Unlike nightmares, they are not often linked to anything that has happened in the daytime, but they can be linked to poor sleep hygiene or being sleep deprived.


Sleep paralysis

This is a fascinating (and terrifying) experience that some people have when they wake up in bed but find that they cannot move – that they are paralysed. All over the world people with sleep paralysis describe feeling terrified and that they can see a scary figure at the foot of the bed – either a ghost, a witch or even an alien – but that they cannot move or speak. Sleep paralysis is a REM disorder because people wake from dreaming sleep, but their bodies are still asleep (your brain is partly awake, but your body is still sleeping). While we sleep our bodies are paralysed so that we do not act out our dreams, but during sleep paralysis the person has woken up but their body is still paralysed. The person will be awake and aware of their surroundings but also be aware that they cannot move.

Since people report seeing a figure at the foot of the bed, or sometimes that they are floating, it is thought that many alien visitation stories, or midnight ghost visits, may in fact be explained by sleep paralysis.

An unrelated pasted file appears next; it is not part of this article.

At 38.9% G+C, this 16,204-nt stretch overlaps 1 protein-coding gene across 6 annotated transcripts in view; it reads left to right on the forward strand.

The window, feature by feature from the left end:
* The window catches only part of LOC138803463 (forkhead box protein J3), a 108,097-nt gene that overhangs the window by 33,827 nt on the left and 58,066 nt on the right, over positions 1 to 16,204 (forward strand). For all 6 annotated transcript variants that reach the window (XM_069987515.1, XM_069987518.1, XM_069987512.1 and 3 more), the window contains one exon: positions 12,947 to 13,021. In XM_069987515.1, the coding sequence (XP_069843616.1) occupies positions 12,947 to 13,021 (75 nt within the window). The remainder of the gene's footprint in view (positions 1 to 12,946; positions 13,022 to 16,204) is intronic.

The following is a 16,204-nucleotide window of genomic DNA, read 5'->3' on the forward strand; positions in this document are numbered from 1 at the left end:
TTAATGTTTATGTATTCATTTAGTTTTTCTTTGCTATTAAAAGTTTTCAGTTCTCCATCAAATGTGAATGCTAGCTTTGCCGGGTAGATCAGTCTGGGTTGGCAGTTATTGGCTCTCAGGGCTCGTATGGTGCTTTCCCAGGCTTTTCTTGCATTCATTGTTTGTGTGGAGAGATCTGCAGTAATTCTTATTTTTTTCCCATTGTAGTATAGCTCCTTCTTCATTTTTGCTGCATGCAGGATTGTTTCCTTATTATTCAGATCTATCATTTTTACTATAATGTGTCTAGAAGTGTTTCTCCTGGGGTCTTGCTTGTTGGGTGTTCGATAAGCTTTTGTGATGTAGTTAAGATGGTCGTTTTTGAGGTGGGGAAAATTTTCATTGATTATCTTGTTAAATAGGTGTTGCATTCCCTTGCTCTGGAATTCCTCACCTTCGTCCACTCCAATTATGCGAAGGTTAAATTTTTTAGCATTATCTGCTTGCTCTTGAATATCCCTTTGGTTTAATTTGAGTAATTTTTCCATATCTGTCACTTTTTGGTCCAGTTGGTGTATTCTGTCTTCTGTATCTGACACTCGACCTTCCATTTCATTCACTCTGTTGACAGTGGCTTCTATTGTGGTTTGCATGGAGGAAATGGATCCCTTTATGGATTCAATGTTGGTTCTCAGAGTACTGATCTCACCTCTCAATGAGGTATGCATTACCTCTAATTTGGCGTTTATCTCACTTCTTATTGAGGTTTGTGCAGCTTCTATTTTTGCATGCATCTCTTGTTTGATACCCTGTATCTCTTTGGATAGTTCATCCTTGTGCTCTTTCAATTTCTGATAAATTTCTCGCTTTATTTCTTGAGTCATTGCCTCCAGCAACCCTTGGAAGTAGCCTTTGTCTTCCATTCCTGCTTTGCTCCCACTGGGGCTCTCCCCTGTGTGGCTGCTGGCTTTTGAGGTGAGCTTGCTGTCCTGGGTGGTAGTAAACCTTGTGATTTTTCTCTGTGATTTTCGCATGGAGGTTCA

Sleep paralysis is more common when you sleep on your back and if you are not regularly getting a good night’s sleep. It is also more common when you have recently had caffeine, alcohol or nicotine or are jetlagged.


Sleep walking
Image of a small statue of a man sleepwalking on top of a roof

Sleepwalking, where someone gets out of bed in the middle of the night and starts waking around, is not someone acting out their dreams. It happens during deep sleep, and the actions are always slow and common daytime actions. Sleepwalkers may get out of bed and go downstairs to eat food from the fridge, or open and close drawers or cupboards. Rarely, people have been reported to even drive a car while sleepwalking... and there was even the case of a Canadian man in 1987 who was found “not-gulity” of murder when he drove 20km to his mother-in-law’s house and killed her during a sleepwalking episode!

Sleepwalking is very common in children, but approximately 5% of adults still suffer from it. If you or a loved one sleepwalk, then it is important to make sure that they cannot be a danger to themselves while sleepwalking. A stair-gate can be helpful to stop people falling down the stairs, and locking upstairs windows will prevent people falling out of a window during an episode. As with sleep paralysis and night terrors, sleepwalking is more common when someone is not getting enough sleep.


Getting a good night's sleep

Making sure that you have a supportive and comfortable bed and mattress is one way that you can ensure that you get a good night’s sleep. Find more sleep tips from our sleep expert Dr Lindsay Browning on our And So To Bed sleep blog.


Author

DR LINDSAY BROWNING from TROUBLE SLEEPING is a sleep expert, Chartered Psychologist and neuroscientist. She is the Sleep Ambassador for And So To Bed. Dr Browning works with INDIVIDUALS and COMPANIES to educate about better sleep and to resolve sleep problems such as insomnia. You can follow her on TWITTERINSTAGRAM and FACEBOOK.


Posted by Dr Lindsay Browning
15th October 2020